A MT MARTHA doctor has for 30 years been able to combine her twin loves: scuba diving and medicine.
In that time, Dr Vanessa Haller has made more than 2500 dives in idyllic locations while photographing marine life – including large sharks – and contributing to the knowledge of the South Pacific Underwater Medicine Society.
It’s a perfect fit for a diving doctor: the society studies, promotes and communicates with members on all aspects of underwater and hyperbaric medicine, holds scientific conferences at exotic South Pacific locations and fosters fellowship and friendship among members.
What could be more exciting than diving with friends on pristine ocean reefs while marine wonders perform their acrobatics all around you – and you are at work?
There’s a family connection, too: Dr Haller met her husband, Geoff Skinner, while diving. His Allways tour company arranges diving adventure holidays at locations similar to those frequented by the underwater medicine society.
Dr Haller discovered the sport as an 18-year-old studying medicine at Melbourne University. She learned to play underwater hockey and then combined her diving skills with her interest in hyperbaric medicine.
It’s a mix of work and pleasure at the conferences which are held at such renowned diving places as Vanuatu, Fiji, Papua New Guinea, the Maldives, and New Zealand.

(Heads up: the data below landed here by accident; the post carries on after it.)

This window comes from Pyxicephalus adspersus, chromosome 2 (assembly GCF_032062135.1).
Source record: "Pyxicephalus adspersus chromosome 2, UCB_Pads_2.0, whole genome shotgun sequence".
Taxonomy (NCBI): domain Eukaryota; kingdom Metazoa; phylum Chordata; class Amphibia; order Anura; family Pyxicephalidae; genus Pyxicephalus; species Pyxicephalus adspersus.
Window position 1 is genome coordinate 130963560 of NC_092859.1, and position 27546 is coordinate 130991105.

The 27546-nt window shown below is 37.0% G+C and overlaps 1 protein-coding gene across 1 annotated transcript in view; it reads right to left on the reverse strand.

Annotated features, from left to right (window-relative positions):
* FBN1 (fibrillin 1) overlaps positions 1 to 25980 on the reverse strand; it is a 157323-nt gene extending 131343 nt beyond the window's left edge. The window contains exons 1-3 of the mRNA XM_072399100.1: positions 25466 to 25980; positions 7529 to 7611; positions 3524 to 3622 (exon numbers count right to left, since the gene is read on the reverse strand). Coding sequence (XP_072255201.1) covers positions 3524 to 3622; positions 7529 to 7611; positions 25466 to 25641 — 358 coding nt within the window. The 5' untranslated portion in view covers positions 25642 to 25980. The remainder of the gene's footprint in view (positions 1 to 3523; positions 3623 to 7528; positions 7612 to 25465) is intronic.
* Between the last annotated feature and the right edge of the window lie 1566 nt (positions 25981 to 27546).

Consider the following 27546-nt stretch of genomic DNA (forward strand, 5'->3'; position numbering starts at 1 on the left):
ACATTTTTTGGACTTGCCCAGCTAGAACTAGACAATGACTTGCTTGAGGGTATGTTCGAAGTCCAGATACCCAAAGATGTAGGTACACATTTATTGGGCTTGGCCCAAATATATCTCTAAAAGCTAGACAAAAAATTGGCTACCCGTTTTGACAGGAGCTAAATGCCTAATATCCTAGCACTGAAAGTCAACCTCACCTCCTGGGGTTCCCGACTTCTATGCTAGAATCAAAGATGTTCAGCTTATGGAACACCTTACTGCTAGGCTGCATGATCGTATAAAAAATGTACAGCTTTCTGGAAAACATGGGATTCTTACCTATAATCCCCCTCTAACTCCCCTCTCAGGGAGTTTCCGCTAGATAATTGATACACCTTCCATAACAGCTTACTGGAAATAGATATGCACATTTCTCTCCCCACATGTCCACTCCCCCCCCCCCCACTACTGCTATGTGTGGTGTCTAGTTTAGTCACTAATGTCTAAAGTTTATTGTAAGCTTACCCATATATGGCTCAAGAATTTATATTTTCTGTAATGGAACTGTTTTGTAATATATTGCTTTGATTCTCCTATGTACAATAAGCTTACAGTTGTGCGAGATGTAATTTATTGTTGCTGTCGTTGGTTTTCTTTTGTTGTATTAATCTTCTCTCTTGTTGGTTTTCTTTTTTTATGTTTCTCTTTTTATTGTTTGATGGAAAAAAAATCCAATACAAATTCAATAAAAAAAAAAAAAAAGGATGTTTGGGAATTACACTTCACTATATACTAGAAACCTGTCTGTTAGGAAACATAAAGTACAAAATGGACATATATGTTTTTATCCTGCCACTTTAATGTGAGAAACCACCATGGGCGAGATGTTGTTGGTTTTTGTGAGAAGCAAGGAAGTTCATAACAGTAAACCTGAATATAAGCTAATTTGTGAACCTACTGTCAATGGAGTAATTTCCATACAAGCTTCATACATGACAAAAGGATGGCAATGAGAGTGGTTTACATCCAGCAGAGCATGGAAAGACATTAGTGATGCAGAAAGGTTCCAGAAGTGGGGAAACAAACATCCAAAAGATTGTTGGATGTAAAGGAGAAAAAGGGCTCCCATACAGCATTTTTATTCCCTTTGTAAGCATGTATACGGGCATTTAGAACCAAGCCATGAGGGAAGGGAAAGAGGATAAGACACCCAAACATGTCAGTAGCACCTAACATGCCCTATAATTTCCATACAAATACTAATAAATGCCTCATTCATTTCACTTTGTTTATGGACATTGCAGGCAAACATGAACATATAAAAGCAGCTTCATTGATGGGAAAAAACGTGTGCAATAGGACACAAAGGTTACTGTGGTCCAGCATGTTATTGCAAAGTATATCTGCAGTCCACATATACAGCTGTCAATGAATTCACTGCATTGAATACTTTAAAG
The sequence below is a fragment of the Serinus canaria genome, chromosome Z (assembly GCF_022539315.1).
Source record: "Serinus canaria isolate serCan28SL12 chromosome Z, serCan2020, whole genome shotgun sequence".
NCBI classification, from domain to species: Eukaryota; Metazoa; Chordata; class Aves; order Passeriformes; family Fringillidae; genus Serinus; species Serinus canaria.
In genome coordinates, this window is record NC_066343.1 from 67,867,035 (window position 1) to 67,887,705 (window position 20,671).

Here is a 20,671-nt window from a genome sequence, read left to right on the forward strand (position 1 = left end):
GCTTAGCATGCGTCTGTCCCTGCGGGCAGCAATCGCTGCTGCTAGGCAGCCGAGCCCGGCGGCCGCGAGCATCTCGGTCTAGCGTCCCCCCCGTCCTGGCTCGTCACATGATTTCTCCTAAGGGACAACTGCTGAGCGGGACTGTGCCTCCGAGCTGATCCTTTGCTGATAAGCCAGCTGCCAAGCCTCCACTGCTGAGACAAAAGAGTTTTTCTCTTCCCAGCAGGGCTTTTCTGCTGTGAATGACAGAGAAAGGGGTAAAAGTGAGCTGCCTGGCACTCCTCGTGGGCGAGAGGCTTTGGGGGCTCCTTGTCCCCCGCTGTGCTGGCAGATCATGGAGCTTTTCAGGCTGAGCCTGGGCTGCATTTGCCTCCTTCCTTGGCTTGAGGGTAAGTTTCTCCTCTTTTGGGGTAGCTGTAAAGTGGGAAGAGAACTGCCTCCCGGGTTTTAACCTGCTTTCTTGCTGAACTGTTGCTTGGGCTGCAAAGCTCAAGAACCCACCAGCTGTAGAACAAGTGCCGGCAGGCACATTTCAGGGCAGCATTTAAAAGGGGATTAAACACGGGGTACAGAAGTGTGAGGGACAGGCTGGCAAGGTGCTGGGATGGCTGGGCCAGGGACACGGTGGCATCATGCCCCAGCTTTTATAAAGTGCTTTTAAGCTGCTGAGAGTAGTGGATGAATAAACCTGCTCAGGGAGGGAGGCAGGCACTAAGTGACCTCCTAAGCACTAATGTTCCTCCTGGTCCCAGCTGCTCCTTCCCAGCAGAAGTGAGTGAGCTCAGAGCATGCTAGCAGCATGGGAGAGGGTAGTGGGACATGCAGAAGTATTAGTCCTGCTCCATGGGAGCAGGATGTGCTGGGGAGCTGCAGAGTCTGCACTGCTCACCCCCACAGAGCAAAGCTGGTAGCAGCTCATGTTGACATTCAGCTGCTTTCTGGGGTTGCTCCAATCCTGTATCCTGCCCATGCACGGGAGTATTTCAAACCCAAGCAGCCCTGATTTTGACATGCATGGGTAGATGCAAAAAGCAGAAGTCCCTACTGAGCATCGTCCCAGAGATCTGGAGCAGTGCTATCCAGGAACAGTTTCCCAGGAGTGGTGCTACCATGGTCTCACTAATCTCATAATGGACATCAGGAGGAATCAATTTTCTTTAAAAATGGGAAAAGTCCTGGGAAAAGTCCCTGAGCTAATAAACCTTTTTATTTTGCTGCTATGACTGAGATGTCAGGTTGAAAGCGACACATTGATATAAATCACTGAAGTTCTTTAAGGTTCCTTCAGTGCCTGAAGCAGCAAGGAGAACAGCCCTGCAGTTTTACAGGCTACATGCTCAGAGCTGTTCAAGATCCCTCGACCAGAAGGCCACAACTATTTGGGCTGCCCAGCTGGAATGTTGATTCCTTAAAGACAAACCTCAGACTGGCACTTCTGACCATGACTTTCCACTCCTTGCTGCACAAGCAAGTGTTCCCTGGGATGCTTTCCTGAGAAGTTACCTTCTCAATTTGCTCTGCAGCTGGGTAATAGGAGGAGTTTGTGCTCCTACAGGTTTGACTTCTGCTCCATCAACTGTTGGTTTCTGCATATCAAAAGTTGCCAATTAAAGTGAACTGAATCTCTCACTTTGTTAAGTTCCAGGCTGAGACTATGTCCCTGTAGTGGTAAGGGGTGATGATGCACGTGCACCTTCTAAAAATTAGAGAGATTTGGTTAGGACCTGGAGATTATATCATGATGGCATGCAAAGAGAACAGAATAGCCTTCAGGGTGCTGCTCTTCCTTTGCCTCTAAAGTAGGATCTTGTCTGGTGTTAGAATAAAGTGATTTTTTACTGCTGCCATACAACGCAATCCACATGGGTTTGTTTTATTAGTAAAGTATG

International specialists speak on their areas of expertise and updated medical journals keep attendees well versed on advances in the field.
“I now go mainly pleasure diving,” Dr Haller said.
“I am still involved with underwater medicine but now dive with friends and family, and recently went diving at the Galapagos and Mexico.”
She and her husband Geoff have produced a coffee table book filled with pictures taken while diving among sharks and rays, tropical fish and other colourful sea creatures at Beqa lagoon, Fiji, in the last week of July.
In some of the photographs, Dr Haller is seen staring up at and “patting” a five metre tiger shark as it glides by in all its intimidating glory.
“Areas like the lagoon are renowned for their sharks and it is relatively safe, but I was surprised when this humungous tiger came in, possibly looking for a feed,” she said.
Other dangerous sharks, such as bull sharks, seem to hover in the distance, waiting to see what’s on the menu.
“When tigers are around they are the only ones we feed because, if there is food available, they are not attracted to us,” Dr Haller said.
“In the tropics there is always lots of food, so the sharks are not so aggressive.”
That’s a comfort for the diving doctor who has a small regret: “I wish I’d kept a log book of all my dives. There’s no way of knowing exactly how many I’ve done.”